One could mistake this comment as overly-confident, maybe even cocky until Andrew shares his logic with us:  “The vast majority of financial advisers are salespeople who will put their own financial interests ahead of yours.  They sell you investment products that pay them (or their employers) well, while you’re a distant second on their priority list.”  So what can we do about this?

Andrew suggests instead of buying the banks and insurance companies’ products, or the bank and insurance companies themselves, rule 3 tells us to own thousands of the world’s best companies in indexed products.   With “just three index funds,” your money can be diversified over almost every available global money market.  You need to buy or win the book from my giveaway to find out what index funds he’s talking about!

Millionaire Teacher goes on to describe the major holes in actively managed mutual funds, expense ratios, trading costs and sales commissions to name a few.  The more trading that occurs within a mutual fund, the higher the taxes paid by an investor – if we know what is good for us, we won’t let that happen to us.

Rule 4 – Conquer the Enemy in the Mirror

“John Bogle, the founder of Vanguard, explains in his book, The Little Book of Common Sense Investing, that the average mutual fund reported a 10 percent annual gain from 1980 to 2005 after fees and expenses, but investors in those funds over the same time period only averaged 7.3 percent per year.”

Shocking?  Not to Andrew Hallam.  Why?  Because one of the biggest challenges any investor must overcome, is not the mutual funds they hold, is not the expense fees they pay, it is them.  Investors need to learn to get out of their own way.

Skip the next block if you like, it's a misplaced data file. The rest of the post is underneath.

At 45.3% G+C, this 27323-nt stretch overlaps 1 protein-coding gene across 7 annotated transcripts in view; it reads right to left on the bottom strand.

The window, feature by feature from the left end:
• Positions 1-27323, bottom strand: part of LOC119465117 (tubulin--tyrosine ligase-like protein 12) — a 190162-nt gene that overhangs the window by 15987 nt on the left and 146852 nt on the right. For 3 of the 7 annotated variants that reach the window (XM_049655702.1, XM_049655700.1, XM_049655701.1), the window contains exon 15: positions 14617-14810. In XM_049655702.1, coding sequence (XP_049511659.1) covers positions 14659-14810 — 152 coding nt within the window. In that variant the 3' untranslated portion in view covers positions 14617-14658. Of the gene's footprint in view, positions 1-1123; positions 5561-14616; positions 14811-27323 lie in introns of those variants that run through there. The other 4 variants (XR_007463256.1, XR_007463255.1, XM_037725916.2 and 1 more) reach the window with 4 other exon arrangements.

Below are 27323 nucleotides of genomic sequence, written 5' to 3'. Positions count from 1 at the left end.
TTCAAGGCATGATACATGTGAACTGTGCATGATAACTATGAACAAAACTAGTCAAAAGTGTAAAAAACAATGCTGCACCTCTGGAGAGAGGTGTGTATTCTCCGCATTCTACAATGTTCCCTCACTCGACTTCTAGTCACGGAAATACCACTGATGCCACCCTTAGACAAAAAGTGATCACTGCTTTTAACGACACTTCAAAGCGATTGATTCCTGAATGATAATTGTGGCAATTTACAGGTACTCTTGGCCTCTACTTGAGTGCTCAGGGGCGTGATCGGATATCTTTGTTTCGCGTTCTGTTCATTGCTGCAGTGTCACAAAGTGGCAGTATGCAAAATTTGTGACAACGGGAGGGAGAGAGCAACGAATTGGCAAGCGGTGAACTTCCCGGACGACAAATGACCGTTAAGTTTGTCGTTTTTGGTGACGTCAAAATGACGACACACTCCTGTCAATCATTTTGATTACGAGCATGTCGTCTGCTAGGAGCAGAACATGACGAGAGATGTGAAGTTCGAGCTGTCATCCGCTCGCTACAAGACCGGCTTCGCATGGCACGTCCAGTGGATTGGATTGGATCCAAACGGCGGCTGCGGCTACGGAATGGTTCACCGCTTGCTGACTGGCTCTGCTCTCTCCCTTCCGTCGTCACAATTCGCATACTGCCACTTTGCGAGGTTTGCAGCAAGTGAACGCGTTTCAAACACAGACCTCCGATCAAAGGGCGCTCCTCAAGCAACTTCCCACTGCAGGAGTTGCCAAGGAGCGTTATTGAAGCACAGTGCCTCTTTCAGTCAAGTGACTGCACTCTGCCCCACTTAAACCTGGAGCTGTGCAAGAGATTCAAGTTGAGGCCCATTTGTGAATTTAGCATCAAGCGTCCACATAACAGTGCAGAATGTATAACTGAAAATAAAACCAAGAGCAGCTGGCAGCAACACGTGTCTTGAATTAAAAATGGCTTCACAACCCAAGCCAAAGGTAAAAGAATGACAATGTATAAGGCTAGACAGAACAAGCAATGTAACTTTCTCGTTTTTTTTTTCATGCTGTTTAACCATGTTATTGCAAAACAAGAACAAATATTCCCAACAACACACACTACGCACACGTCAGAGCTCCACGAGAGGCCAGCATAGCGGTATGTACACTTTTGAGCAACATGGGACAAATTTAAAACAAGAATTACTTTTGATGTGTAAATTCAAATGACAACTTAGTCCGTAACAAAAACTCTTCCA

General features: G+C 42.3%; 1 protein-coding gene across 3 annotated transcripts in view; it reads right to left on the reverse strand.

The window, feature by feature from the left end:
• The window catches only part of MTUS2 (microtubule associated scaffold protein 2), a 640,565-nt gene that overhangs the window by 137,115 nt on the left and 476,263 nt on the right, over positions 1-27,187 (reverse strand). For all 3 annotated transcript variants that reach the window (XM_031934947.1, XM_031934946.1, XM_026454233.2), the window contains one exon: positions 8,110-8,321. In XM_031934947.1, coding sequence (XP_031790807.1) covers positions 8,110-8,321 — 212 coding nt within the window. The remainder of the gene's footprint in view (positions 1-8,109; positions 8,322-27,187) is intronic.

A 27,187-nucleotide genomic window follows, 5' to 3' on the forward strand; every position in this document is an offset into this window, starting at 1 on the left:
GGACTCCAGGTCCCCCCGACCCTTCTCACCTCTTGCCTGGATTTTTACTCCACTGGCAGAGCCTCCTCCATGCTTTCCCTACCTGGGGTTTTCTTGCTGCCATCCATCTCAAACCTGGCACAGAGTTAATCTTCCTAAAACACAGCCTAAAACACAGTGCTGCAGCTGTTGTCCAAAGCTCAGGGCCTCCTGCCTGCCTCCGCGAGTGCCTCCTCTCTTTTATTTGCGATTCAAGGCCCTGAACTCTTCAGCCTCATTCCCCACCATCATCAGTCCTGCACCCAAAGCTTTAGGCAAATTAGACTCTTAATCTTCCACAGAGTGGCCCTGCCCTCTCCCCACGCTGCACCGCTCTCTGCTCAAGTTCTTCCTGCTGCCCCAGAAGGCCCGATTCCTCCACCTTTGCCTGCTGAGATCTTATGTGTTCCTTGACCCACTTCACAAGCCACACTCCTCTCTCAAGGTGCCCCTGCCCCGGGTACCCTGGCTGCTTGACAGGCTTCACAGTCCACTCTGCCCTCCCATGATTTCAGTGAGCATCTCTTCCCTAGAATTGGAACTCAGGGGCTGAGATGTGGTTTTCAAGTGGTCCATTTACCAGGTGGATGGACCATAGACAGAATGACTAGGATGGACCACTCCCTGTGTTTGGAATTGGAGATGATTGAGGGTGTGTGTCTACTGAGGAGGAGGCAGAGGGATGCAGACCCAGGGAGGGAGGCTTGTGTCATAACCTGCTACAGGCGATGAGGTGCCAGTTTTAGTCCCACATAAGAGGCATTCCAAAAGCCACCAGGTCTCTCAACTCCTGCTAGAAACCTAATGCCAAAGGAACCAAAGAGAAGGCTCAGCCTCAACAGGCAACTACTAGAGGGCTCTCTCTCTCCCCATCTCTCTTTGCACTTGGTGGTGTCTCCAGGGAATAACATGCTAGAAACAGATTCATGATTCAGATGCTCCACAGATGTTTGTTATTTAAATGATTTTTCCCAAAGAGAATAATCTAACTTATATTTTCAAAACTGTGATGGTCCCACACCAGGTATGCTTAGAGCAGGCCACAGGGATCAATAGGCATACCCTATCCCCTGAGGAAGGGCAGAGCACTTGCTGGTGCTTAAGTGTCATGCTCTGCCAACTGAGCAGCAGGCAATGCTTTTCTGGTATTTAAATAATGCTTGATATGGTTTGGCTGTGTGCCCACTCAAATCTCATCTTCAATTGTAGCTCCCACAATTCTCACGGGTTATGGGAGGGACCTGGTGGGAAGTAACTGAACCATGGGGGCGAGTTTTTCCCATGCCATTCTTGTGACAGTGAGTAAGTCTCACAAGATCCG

Andrew says “I’m not going to suggest that all indexed investors are evolved enough to ignore the market’s fearful roller coaster, while shunning the self-sabotaging caused by fear and greed.  But if you can learn to invest regularly in indexes and remain calm when the markets fly upward or downward, you’ll grow far wealthier.”

By understanding stock market history and managing your own behaviour and emotions accordingly, you can avoid falling victim to market or media craziness.

I guess you don’t have to go too far back into time to see this madness in action.  The U.S. for example, went through some significant growth in the 1990s when many stocks were rising twice as fast as earnings.  We know, logically, this is not sustainable (and wasn’t).  Bubbles will come and go, markets will have peaks and valleys.  Through Great Depressions, World Wars, Oil Crises, Dot-Com Busts, 9-11 Terrorism and the recent Great Recession of 2008-2009,  Andrew reminds us that businesses survive and many continue to thrive.  Instead of fretting over all this, do your best not to give into your irrational short-term behaviour and if anything, do the opposite of what might seem right at the time:

“Think of the stock market as a grocery store filled with non-perishable items.  When prices fall, it’s a good idea to stock up on those products because the prices will inevitably rise again.  A stock market drop is the same as a sale at your local supermarket.”  Witty and well said!

I encourage everyone to get their copy of this book like I did, so you can avoid being schooled by the financial industry and others who want your money.  Better still friends, win Andrew’s book from my blog!

With this blogpost and Part 3 to follow, I’m going to tally up comments and tweets to randomly select one lucky reader or tweeter to send them a FREE copy of Andrew Hallam’s book just in time for Christmas!

There are a few ways to enter:

  • 1 entry point: Leave a comment on this post telling me what you liked about this book or why you want it.
  • 1 entry point: Retweet this post. If you do, you must include “@myownadvisor” in the tweet so I can find it or you must add the tweet timestamp in the comments below.